A rare, excellent mainstream article by Åsne Seierstad in The Times supplied additional details:
‘”Slaves,” says graffiti on a wall. On a road sign, the town’s name has been scribbled over. “Misrata,” it says now. The commander of the local victors, Ibrahim al-Halbous, had already said it: “Tawergha no longer exists, only Misrata.”’
The article continued:
‘”Brigade for cleansing of black slaves,” proclaims one scribbled message on a wall along the road to Misrata. “Hairdresser. Free haircut,” says another. Large sections of the town are in ruins after the battles.’
Seierstad found that Tawerghans were still not safe even in Tripoli:
‘Seven or eight people live in each room, in corridor after corridor, barrack after barrack.
‘But the construction site has no guards, and the avengers from Misrata can enter even here. They arrive at night. The men sleep fully clothed, ready to flee. Some nights earlier, an armed gang arrived at 2am. “You are all going to die,” they shouted. “Get out, black animals.”’ (Åsne Seierstad, ‘Four months ago, 30,000 people lived in this town. So where did they go?,’ The Times, December 3, 2011)
Last summer, the then Prime Minister of Libya’s National Transitional Council, Mahmoud Jibril, said:
‘When it comes to Tawergha, in my view, this is nobody’s business but the people of Misrata’s. This cannot be dealt with according to theories and textbooks about national reconciliation in South Africa, Ireland or Eastern Europe.’ (Seierstad, ibid.)
Using a different spelling, the Telegraph has so far supplied one sentence: ‘Tawarga has been forcibly emptied of residents by rebels and looted.’ (Richard Spencer; Ruth Sherlock; Rob Crilly, ‘Gaddafi’s son flees to Niger as rebels make more gains,’ Telegraph, September 12, 2011). The sentence doesn’t appear in the online version.
A Guardian article barely hinted at the ethnic cleansing, reporting merely that Tawarga’s ‘mostly black population fled in August when rebel forces captured it’. Chris Stephen described the ethnic cleansers’ attitude towards Tawargans as a ‘gripe’. Seumas Milne mentioned Tawerga in a single sentence.
According to Lexis-Nexis, the Independent has published two articles focusing on the atrocity – a substantial piece in September and a further 102 words in November, totalling 867 words.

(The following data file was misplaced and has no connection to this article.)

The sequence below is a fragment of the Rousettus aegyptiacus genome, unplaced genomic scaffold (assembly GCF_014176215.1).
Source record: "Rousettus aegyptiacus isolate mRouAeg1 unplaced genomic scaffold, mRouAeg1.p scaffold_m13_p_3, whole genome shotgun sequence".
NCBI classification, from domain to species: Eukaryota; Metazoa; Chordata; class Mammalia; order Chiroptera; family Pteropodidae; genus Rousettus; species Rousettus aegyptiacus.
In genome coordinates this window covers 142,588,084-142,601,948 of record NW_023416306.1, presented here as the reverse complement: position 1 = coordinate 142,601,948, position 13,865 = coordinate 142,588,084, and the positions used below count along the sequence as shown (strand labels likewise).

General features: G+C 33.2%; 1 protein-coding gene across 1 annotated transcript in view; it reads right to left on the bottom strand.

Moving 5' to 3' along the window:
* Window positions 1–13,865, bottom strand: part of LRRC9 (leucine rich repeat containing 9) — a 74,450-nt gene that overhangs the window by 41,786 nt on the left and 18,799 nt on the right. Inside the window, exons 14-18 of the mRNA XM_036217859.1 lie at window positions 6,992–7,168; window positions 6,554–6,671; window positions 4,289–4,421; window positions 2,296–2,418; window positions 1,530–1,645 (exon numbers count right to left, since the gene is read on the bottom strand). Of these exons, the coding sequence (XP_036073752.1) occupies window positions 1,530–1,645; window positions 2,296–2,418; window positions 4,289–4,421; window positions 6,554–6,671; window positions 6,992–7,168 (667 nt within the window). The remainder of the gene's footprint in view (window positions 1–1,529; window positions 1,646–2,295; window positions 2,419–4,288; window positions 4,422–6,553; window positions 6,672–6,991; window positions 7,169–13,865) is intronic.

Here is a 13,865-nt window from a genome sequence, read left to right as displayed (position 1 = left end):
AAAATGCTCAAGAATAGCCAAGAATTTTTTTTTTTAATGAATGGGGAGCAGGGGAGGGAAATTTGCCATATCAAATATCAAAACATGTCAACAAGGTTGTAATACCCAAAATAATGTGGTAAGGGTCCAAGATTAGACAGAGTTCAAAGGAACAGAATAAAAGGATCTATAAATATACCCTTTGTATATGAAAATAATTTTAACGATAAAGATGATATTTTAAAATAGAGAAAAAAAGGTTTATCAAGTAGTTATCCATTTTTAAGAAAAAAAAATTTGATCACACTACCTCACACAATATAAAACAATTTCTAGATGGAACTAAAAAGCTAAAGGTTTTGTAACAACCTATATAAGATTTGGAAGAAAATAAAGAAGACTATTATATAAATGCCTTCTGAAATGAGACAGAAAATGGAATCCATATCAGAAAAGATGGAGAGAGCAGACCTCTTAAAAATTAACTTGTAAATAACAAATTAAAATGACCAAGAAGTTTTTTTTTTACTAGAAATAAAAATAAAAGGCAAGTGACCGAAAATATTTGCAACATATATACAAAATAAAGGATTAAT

Curiously, The Times has published the most significant mentions. In addition to Seierstad’s piece, Andrew Gilligan published a substantial report: ‘The ghost town where rebels took their revenge’ in September. (The Times, September 11, 2011)
A later article reported ‘The expulsion of the entire 30,000 population of Tawarga, a satellite town of Misrata…’ (Libya Tom, ‘Murder and rape campaign brings revenge to ghost town,’ The Times, September 29, 2011)
James Hider also commented briefly in October:
‘The town of Tawarga was accused by neighbouring Misrata of siding with Gaddafi’s forces, and is now all but deserted and largely ruined.’ (James Hider, ‘Where there was unifying hatred, now there is a vacuum,’ The Times, October 22, 2011)
Since Seierstad’s article on December 3, there have been no mentions in any UK newspaper of this clear case of ethnic cleansing by Western-backed forces. As ever, media outrage splutters and falls away when the West is implicated in a crime against humanity. And as ever, this could hardly contrast more starkly with the incandescent ‘Something must be done!’ outrage in response to the crimes of official enemies. Lexis-Nexis finds no mention of any British or American politician commenting on Tawergha’s fate, and finds no mentions in any editorials. Now imagine the coverage if Iran, or Syria, or North Korea had been responsible.
Commentators sometimes lament the fact that the ‘mainstream’ media system is ‘controlled’ by profit-seeking corporations. It is not; it is made up of corporations. But that doesn’t tell the whole story. Media companies are key elements of a corporate system that utterly dominates politics. In reality, US-UK military interventions are state-corporate military interventions. It ought to come as no surprise that the corporate media propagandises on behalf of its own interventions and works hard to hide the ugly consequences from a public with the power to resist.
The goal of Media Lens is to promote rationality, compassion and respect for others. If you do write to journalists, we strongly urge you to maintain a polite, non-aggressive and non-abusive tone.
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Julian Borger at the Guardian